Dems meddled in GOP primaries. Was it worth it?

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THE BIG IDEA: Dems meddled in GOP primaries. Was it worth it?

President Joe Biden speaks at Delaware State University on Oct. 21, 2022, in Dover, Del. (Evan Vucci/AP)
President Joe Biden speaks at Delaware State University on Oct. 21, 2022, in Dover, Del. (Evan Vucci/AP)

Democrats took the unusual (but not unprecedented) step of meddling in a number of Republican primaries this year. The idea was to encourage GOP primary voters to pick far-right candidates whom Democrats could ultimately clobber in November.

The effort was controversial from the start. The Republican candidates the Democrats were spending money to promote were mostly conspiracy theorists who deny the legitimacy of the 2020 election. So while Democrats were portraying their party as the last bulwark of American democracy, they were elevating and rooting for adherents of former President Donald Trump’s “big lie” against more moderate GOP candidates.

The Democratic meddling follows a familiar playbook. The party will usually pay for ads emphasizing a right-wing candidate’s conservative bona fides and closeness to Trump. The ads are outwardly critical of the candidate, but the subtext is always clear: This is the true conservative in the race, and the person real Republicans should vote for in the primary.

In August, the New York Times’ editorial board called this strategy “a cynical low for the Democratic Party.” But ethics and morality aside, was it a smart idea for Democrats to boost fringe GOP candidates in the past few months?

In Illinois, according to a Washington Post analysis, Democrats spent a whopping $34.5 million to boost state Sen. Darren Bailey in his gubernatorial primary battle against a more moderate Republican mayor. That effort appears to have worked as Democrats intended, with the incumbent, Gov. J.B. Pritzker, a Democrat and a billionaire who could spend heavily on the race, routinely leading Bailey by double digits in public polling.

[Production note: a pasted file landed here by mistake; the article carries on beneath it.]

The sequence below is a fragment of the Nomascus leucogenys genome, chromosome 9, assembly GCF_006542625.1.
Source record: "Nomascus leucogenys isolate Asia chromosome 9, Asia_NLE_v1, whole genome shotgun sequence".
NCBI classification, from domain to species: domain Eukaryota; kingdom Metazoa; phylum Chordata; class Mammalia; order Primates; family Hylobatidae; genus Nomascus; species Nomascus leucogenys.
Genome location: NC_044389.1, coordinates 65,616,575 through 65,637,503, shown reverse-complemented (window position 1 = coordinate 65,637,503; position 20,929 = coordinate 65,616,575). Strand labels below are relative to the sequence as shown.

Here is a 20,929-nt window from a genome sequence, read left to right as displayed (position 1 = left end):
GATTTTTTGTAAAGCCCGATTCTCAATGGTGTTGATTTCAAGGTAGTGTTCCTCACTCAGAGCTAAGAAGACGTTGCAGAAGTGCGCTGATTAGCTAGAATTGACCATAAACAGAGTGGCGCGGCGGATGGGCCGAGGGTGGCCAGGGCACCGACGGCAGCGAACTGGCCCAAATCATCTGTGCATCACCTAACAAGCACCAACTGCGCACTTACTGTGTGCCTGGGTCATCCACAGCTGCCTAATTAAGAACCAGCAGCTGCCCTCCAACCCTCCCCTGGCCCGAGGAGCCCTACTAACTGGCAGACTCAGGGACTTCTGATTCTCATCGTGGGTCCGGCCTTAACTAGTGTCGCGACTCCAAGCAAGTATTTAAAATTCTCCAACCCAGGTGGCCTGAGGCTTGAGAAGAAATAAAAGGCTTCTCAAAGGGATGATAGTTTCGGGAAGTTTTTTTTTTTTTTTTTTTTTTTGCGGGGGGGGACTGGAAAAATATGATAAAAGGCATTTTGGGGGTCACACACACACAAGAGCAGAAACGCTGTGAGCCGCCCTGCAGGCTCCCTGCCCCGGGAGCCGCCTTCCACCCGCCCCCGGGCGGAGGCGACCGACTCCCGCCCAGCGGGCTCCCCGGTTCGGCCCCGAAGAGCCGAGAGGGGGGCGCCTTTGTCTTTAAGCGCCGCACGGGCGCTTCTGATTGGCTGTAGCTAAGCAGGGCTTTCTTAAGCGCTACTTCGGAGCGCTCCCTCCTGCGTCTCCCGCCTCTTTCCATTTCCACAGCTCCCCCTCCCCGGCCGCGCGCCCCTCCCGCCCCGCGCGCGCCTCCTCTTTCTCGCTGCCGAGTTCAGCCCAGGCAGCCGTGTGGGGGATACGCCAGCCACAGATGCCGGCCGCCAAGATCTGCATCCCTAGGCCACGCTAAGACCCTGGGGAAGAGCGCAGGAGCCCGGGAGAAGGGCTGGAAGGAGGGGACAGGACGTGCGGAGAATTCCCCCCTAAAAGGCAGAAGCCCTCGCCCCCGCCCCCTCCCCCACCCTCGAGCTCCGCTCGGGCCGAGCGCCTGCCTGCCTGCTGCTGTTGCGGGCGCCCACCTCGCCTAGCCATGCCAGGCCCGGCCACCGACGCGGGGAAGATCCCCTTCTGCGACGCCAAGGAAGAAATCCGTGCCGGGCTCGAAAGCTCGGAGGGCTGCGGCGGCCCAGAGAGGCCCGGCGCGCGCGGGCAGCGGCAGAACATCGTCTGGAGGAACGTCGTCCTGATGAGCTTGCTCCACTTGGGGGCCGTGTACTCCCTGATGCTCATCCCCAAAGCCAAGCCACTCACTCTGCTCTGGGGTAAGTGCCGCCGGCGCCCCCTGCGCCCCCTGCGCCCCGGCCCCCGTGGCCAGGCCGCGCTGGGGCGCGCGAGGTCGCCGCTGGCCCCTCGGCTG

Similar (albeit less expensive) gubernatorial gambits elsewhere appear also to have panned out, with Democrat-backed MAGA Republicans like Pennsylvania’s Doug Mastriano and Maryland’s Dan Cox faltering in their respective contests. Cox has been disowned by the outgoing Maryland Republican, Gov. Larry Hogan, who has called his would-be replacement a “QAnon whack job.” Democrats spent nearly $3 million combined backing Cox and Mastriano in their primaries.

Democrats also helped two Republican House candidates who won their primaries but are now struggling.

In Michigan’s Third Congressional District, a former Trump aide, John Gibbs, triumphed over freshman GOP Rep. Peter Meijer, one of 10 House Republicans who voted to impeach Trump last year. Gibbs, though raising little money on his own, won the primary with Trump’s endorsement — and $425,000 in Democratic spending. The Cook Political Report currently rates the Third Congressional District race as “Lean Democratic.”

And in New Hampshire’s Second Congressional District, Democrats spent $100,000 in a successful effort to boost a right-wing candidate Robert Burns, who is now facing off against Democratic Rep. Annie Kuster. The Cook Political Report currently rates that race as “Lean Democratic” as well.

In New Hampshire’s Senate race, Democrats spent more than $3 million to elevate Don Bolduc, a MAGA-aligned former Army colonel who defeated a more moderate Republican. That also gets the “Lean Democratic” label from Cook, although a new Emerson College poll shows Bolduc moving up in his race against incumbent Democratic Sen. Maggie Hassan.

Things are a bit trickier for Arizona Democrats. While they didn’t buy airtime to boost Kari Lake, the hard-right former newscaster who is now the GOP’s candidate for governor, the state Democratic Party did give her a helping hand.

Lake was struggling some in her primary bid this summer when Arizona Democrats decided to publicly thank her more moderate GOP opponent, Karrin Taylor Robson, for donating to Democrats over the years. Rep. Ruben Gallego, D-Ariz., likewise tweeted numerous times about Taylor Robson’s past support for his campaigns.

Lake, who continues to baselessly insist that 2020 election was rigged,

went on to win her primary by about five points. And she increasingly looks like the favorite to become Arizona’s next governor over Democratic Secretary of State Katie Hobbs, which has Democrats worried that Lake will try to rig the 2024 presidential election in Arizona for the Republican nominee.


Pennsylvania Lieutenant Governor and Democratic candidate for US Senator John Fetterman speaks to supporters at a
Pennsylvania Lieutenant Governor and Democratic candidate for US Senator John Fetterman speaks to supporters at a "Get Out the Vote" rally in Pittsburgh, Pennsylvania, on October 26, 2022. (Branden Eastwood/AFP via Getty Images)

Some of the most important Senate races in the country remain effectively tied as we head into the final days of the campaign season. Broadly speaking, this is good news for Republicans, who have seen their odds of taking the Senate increase as of late.